Marketing campaigns and research and development efforts are often two of the most important elements driving a quick serve’s success, and Culver City, California–based burger chain The Counter found it could combine both in its new Market Selection program.
The program, which began in January in a few stores and expanded to all in February, allows each of the 21 Counter units to develop new burger options using locally popular, and often locally sourced, ingredients.
“We devised this program to get more customer feedback, to get more feedback from our kitchen managers and our chefs in the field, to get more feedback from our franchisees and general managers and our company-owned stores, so that we could all be playing on a level playing field,” says Jeff Weinstein, founder of The Counter.
Weinstein says that each unit can choose from 10 proteins, 12 cheeses, eight sauces, 10 toppings, and “four or five” bun choices when developing its Market Selection burger.
Creations have included a Bison burger in Denver; a Salmon with Fine Herb burger, featuring fennel and orange slaw on top of an artisan ciabatta bun, in California; and a Bacon Cole Slaw burger in Chicago that’s piled on a pretzel bun.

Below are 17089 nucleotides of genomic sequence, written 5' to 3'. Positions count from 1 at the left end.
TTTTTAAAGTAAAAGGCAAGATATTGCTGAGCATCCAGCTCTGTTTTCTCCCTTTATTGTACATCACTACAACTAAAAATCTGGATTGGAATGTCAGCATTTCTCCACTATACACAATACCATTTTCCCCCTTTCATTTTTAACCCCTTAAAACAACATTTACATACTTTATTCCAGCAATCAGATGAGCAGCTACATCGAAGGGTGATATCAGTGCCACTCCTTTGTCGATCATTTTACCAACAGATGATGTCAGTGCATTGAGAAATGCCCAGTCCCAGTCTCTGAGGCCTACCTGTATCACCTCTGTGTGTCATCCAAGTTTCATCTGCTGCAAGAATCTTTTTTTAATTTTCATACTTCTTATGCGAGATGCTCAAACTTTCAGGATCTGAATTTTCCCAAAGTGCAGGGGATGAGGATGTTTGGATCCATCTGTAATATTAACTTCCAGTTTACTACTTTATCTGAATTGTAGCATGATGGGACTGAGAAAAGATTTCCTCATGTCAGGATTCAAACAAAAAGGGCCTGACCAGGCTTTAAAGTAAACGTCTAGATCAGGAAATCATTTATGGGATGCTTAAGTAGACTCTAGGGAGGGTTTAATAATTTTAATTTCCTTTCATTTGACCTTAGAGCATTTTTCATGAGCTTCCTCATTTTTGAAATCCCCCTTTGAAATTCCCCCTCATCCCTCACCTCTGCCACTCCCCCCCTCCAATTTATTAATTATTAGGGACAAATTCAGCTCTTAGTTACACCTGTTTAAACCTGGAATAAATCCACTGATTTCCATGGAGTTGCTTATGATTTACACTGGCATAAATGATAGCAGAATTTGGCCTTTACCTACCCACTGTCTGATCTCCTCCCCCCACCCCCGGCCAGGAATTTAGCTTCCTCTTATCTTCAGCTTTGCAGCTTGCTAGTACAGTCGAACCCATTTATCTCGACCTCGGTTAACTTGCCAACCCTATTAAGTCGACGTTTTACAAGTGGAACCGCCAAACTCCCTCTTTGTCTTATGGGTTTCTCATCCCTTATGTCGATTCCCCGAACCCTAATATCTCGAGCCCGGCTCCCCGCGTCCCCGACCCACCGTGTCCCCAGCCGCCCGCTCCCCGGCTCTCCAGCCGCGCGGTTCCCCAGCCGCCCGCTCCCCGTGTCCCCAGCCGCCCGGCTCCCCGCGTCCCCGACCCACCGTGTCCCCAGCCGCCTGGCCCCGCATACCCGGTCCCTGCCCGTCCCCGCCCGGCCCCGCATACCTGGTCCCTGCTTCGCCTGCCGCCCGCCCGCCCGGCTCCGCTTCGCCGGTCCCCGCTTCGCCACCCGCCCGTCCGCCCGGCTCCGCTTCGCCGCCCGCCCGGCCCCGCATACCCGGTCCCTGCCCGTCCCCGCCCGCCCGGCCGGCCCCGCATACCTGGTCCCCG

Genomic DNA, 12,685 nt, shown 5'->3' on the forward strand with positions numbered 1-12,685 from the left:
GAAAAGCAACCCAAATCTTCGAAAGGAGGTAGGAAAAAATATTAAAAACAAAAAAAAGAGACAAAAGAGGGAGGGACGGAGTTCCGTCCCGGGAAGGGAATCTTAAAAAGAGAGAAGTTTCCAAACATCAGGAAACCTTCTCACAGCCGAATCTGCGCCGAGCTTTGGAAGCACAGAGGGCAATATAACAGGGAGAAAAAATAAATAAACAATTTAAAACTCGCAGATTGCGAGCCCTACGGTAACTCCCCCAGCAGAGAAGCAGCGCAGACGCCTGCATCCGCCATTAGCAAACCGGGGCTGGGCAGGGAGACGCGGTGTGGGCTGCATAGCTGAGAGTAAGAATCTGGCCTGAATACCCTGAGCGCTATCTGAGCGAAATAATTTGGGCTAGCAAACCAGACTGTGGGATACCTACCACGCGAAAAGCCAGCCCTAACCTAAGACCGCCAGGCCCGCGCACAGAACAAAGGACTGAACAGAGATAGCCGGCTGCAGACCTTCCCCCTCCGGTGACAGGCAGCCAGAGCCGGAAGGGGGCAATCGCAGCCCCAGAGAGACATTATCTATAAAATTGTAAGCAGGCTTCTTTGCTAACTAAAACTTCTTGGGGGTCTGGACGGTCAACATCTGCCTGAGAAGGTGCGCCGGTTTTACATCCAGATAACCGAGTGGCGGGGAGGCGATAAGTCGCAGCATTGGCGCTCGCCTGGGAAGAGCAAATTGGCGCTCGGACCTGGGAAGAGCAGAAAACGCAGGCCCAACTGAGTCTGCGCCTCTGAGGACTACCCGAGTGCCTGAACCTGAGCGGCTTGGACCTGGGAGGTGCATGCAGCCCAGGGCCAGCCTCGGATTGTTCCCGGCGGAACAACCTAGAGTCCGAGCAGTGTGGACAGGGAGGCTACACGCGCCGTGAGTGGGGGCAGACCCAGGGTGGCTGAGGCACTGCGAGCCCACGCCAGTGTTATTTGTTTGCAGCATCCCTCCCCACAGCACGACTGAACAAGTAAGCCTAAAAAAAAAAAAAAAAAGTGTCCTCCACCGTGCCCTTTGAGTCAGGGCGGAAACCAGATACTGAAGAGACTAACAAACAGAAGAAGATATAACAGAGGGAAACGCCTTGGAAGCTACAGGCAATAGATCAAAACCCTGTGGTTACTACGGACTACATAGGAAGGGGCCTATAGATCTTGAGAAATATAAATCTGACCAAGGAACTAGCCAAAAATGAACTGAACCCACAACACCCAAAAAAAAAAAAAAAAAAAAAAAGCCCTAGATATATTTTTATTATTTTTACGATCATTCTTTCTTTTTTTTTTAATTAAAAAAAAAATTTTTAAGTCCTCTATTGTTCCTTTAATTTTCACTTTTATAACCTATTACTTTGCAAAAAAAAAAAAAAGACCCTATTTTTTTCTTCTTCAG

“This Market Selection allows us to get more local, use more locally sourced ingredients, really delve into what’s popular in a certain region or a certain market, and let the stores and the customers and our frontline employees make the choice, instead of us here at the home office,” Weinstein says.
The Market Selection program evolved from Burger of the Week and Burger of the Month programs at The Counter, Weinstein says. The programs were devised to give customers the choice of a pre-designed burger, as opposed to the build-your-own-burger option that the concept is known for.
Weinstein says the program is helping The Counter test ingredients that could later end up on the menu nationwide. For example, an onion bun that was popular in one market will now roll out nationwide as a bun option.
“The feedback has been tremendous, it’s allowing us obviously to experiment more,” he says. “We’ve already started adding things to the menu permanently that were really popular with customers.”
“Because of [the program’s] popularity … we’re really understanding this marketing vehicle and this research and development vehicle, and we’re really able to give the customers what they want,” Weinstein says.
By Sam Oches